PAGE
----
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Remarks by President John J. DeGioia

Jesuit Heritage Week 2007

Dahlgren Chapel
Georgetown University
February 4, 2007

Just last month, an article appeared in magazine by Jesuit Cardinal Avery Dulles.  Dulles—the first U.S. theologian, who was not a bishop, to be named a Cardinal; an Associate Fellow of the Woodstock Theological Center; and a frequent visitor to the Hilltop—posed an interesting question.  And it’s a question that deserves our attention as we conclude Jesuit Heritage Week.  He asked simply: What distinguishes the Jesuits? 

His answer was also simple.  Cardinal Dulles wrote that “evangelization is at the heart of all Jesuit apostolates in teaching, in research, in spirituality, and in the social apostolate.

Evangelization, the preaching of the Gospel through word and deed, begins with the understanding that God is calling us to serve him…to serve each other…to serve the common good. That very same call also resonates through today’s readings.

When the Lord says to Isaiah, “Whom shall I send?” Isaiah instantly answers, “Send me.”  In Corinthians, St. Paul refers to his work—his preaching—done through the grace of God so that others may believe.  And in Luke’s Gospel, Jesus tells the first disciples, “Do not be afraid,” from now on they will be fishers of men.

But if we are all called to serve God…to serve each other…to serve the common good, how do we best answer that call?  How do we know, to paraphrase Pope Benedict XVI on the new evangelization, which path to take?
           
At Georgetown, our Jesuit heritage helps provide the answer.

Our Jesuit heritage and traditions help inspire our community to care for one another, especially our students; to care for the whole person, body, mind and spirit—and to be committed to the highest standards of teaching and research.

Our Jesuit heritage and traditions help inspire our students to be thoughtful, intellectually curious, and concerned for their communities, both local and global.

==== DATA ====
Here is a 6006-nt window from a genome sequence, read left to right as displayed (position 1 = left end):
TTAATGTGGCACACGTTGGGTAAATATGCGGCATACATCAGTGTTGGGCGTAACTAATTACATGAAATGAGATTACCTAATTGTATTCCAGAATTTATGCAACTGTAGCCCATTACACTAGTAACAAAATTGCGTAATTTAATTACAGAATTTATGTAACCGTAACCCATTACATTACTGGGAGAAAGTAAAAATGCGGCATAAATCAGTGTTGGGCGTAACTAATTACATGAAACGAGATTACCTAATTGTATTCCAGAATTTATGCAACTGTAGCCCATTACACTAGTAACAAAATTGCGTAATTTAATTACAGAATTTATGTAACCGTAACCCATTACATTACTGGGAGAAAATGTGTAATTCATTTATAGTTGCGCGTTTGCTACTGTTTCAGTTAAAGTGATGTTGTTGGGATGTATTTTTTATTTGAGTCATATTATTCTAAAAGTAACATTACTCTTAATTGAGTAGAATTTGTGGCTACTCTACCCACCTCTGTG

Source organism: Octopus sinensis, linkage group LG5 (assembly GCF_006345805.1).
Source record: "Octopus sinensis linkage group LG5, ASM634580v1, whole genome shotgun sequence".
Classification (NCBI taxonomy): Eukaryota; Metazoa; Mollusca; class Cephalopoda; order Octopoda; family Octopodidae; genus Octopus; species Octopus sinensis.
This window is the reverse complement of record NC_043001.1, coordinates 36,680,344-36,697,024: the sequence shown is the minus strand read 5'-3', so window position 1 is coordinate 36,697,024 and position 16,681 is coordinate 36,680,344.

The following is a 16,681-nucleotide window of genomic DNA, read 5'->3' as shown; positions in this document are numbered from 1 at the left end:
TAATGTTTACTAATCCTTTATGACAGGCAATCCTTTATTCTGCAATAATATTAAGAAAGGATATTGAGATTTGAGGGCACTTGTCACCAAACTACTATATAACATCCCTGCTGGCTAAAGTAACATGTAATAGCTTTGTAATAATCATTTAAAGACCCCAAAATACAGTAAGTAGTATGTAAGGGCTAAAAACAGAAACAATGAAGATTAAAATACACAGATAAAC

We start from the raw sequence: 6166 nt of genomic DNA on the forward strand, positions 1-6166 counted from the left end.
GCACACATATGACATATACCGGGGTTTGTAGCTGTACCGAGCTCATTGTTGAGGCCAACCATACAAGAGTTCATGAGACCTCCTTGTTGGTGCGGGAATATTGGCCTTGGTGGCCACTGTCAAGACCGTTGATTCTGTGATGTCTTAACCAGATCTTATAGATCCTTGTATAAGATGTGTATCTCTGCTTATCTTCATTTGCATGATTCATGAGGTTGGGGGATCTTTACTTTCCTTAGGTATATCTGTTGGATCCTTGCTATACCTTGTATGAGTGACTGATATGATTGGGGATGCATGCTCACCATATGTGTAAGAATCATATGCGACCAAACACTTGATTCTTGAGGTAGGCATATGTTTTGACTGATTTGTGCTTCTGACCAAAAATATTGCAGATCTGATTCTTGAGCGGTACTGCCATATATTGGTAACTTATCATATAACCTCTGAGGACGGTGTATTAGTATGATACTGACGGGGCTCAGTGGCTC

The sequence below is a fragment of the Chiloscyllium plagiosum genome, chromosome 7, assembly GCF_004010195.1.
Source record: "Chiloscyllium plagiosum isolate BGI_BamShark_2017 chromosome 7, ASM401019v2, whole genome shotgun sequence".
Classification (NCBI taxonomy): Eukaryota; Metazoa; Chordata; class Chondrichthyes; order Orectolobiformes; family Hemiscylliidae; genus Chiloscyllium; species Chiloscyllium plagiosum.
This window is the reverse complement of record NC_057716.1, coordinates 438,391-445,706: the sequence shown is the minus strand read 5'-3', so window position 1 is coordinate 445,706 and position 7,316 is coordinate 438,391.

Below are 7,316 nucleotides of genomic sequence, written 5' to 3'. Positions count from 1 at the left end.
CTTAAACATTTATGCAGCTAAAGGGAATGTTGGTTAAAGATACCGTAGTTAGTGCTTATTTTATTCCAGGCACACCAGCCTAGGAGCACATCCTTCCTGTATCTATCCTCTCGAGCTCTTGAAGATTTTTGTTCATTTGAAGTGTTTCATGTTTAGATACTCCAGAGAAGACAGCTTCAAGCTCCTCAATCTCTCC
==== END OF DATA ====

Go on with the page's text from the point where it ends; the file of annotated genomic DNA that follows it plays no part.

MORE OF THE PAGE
And our Jesuit heritage and tradition inspire all of us—in the spirit of St. Ignatius Loyola—to engage in the world to make it a better place. In fact, our heritage requires that social justice issues are never consigned to the shadows of our consciousness. That we view global inequality as the central moral challenge of our lifetime.  That we fight for a global economy that benefits not the few, but the many. That we foster understanding among faiths and cultures while promoting peace and social justice. And that all of us who have the privilege of being part of a community like Georgetown accept responsibility not only for our own development, but for the collective development of the human family

One person who personified the Jesuit heritage was Jesuit Father Robert F. Drinan.  Father Drinan passed away this Sunday after a lifetime dedicated to his community, his church, his country. Perhaps best known for the five terms he served in Congress, we knew him as an alumnus and a distinguished professor at our law school. Throughout his life, he was a vigorous advocate for human rights, ethical standards and justice.  He certainly heard, and answered, God’s call to service, and it’s fitting that we remember and honor him during Jesuit Heritage Week.

But we celebrate and commemorate our Jesuit—and Catholic—heritage not just this week, but every week, and every day, because it is the very essence of the Georgetown experience. It has been our hallmark and benchmark since our founding.    It helps us discern the path that God intends for us. And it guides us, directs us, and inspires us as we try to answer the call to serve God…to serve each other…to serve the common good.

It is a powerful privilege to be a Jesuit institution.

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